The proper balance between illustrations and words has been a controversial topic for writers for some time. As authors, we rely on words to communicate, and to the extent we need illustrations, we limit them to book covers.
There is a reason for this. Imagery, animation, illustration work, and getting the look of something right is almost as time-consuming as getting the story right. As authors we end up with a trade-off. Either we spend hours making what will never be better than an amateur illustration combined with an amateur attempt at compositing typography and effects, or we spend that extra time working on the words.
The old cliche “a picture is worth a thousand words” isn’t quite accurate. A picture is worth more like half a day and at least one derailed train of thought, and for me, that can add up to more like six thousand words. That’s ten percent of a medium-length novel, and that can be expensive. Really expensive.
I’m fond of saying I have an unlimited special effects budget. But I only have that if I stick to my knitting. The very moment I open Photoshop or GIMP or whatever, the limits on my special effects budget become overwhelmingly apparent, and the limits on the time I have to fiddle and adjust and tinker become even more apparent. Every hour I spend on that illustration is 1500 words I didn’t get written today.
As authors go, I’m relatively experienced with graphics tools. I know GIMP and Photoshop well. I’m a fair to middling Blender user, and I’ve got journeyman skills with the tools in the Adobe Suite. I’ve had to develop those skills over the years as I’ve worked on video game projects, animated ads, audiocast projects and so forth.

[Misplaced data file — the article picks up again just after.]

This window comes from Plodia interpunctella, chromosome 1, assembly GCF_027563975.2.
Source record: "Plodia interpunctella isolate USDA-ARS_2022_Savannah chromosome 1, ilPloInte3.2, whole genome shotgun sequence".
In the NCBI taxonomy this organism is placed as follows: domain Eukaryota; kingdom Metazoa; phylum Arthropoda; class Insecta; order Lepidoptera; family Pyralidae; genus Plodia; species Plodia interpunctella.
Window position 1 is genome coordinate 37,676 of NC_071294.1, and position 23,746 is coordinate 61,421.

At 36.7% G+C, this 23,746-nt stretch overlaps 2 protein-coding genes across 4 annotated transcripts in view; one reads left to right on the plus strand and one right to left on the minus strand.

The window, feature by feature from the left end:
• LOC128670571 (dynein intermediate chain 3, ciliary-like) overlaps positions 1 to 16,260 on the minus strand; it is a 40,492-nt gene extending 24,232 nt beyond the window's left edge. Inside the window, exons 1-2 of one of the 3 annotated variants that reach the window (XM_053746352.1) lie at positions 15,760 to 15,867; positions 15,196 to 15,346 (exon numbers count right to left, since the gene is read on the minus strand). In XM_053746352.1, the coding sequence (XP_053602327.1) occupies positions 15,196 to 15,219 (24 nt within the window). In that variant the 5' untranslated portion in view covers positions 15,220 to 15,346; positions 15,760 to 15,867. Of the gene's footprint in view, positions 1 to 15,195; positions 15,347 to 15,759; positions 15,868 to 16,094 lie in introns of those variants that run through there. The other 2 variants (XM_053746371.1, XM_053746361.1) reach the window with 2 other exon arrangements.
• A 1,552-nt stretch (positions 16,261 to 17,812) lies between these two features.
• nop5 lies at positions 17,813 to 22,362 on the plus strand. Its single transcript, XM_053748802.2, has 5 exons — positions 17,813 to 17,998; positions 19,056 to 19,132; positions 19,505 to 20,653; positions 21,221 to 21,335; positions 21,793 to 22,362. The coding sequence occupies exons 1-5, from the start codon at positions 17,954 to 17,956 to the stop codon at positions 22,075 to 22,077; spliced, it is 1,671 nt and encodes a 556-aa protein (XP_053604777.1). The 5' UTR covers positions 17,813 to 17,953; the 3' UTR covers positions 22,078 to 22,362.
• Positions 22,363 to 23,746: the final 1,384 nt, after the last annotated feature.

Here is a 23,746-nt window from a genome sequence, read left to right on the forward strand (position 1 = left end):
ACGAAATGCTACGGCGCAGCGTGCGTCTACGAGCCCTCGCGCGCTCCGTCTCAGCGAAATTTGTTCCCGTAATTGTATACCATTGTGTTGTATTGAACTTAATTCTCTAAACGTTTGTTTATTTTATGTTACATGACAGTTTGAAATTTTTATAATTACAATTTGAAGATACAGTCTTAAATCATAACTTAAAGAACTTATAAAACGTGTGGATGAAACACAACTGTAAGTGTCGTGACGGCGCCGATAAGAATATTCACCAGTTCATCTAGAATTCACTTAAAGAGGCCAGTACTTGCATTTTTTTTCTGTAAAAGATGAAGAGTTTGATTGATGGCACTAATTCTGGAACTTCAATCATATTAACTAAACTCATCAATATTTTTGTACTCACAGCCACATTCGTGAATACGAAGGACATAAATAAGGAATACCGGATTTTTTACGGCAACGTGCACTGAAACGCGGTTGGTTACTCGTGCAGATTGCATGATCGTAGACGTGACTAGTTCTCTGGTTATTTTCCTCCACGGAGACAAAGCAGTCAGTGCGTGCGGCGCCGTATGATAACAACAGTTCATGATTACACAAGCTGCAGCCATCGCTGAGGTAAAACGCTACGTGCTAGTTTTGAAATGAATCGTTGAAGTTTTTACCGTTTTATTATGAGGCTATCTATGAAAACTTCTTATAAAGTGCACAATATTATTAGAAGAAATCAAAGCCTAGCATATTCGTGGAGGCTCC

But now, my business is books, and if I’m going to be good at something, it’s going to have to be writing and not gee-whiz graphics. I’m well aware of what happens when you overspend on graphics and underspend on script.
So on to the sourcebooks. You might ask what a sourcebook is? Well, it’s where I gather all the information that doesn’t necessarily make it into a story as is. It’s where, for example, I list things like a character’s favorite school subject, or a fighter pilot’s most prestigious accomplishment or award. It’s where I take what is two-dimensional and make it three-dimensional. It’s where I find out who a character really is before they get to that important scene readers care about most.
The sourcebook is where I describe all the creatures in a fantasy story, or all the enemy starships in a science-fiction story. I also build maps (without graphics, believe it or not) and name all the locations on various planets or realms where adventures take place. Readers appreciate it when stories get their own details right from chapter to chapter.
You would be surprised at just how much source material you can produce writing a 98,000-word fantasy novel. Every character has to be accounted for. Every treasure and creature has to be written before they can be included in the story. I have a list of nearly 100 starships in my Captain Jason Hunter series. It’s nice to be able to look up their names instead of trying to keep them all straight by re-reading previous chapters.
One of the most popular features of some of my past web sites have been the character profile pages for my LadyStar warriors. My Featured Creatures™ have also been popular, and I think some of the source material I’ve composed for Starships at War will be interesting for readers too. The thing is, those past sites had tons of graphics, which are among the things I can no longer produce in the quantities I need.
I want to start putting my sourcebook material up on my site, but I don’t have the time or the budget to illustrate it all. Naturally, I already have most of it written, but with thousands of pages of material, there is no way I can generate graphics in that kind of volume. There’s also the issue of mobile readers. Even if I could get the illustrations done, making them look right on desktops and mobile devices will consume incredible intervals of time I should be investing in new chapters and new stories.
So I have to make the trade-off and sacrifice graphics in favor of words. This is fine with me as an author because I’d much rather write my creations. I’m sure some readers will be disappointed I won’t have a pretty picture to go with each page. Perhaps someday I will find an artist to illustrate what I’ve imagined here and have the budget to do it well. In the meantime, I hope you’ll understand if I go easy on the multimedia extravaganza so I can get everything written that needs to be written.
Look for new material from my sourcebooks soon. Black out.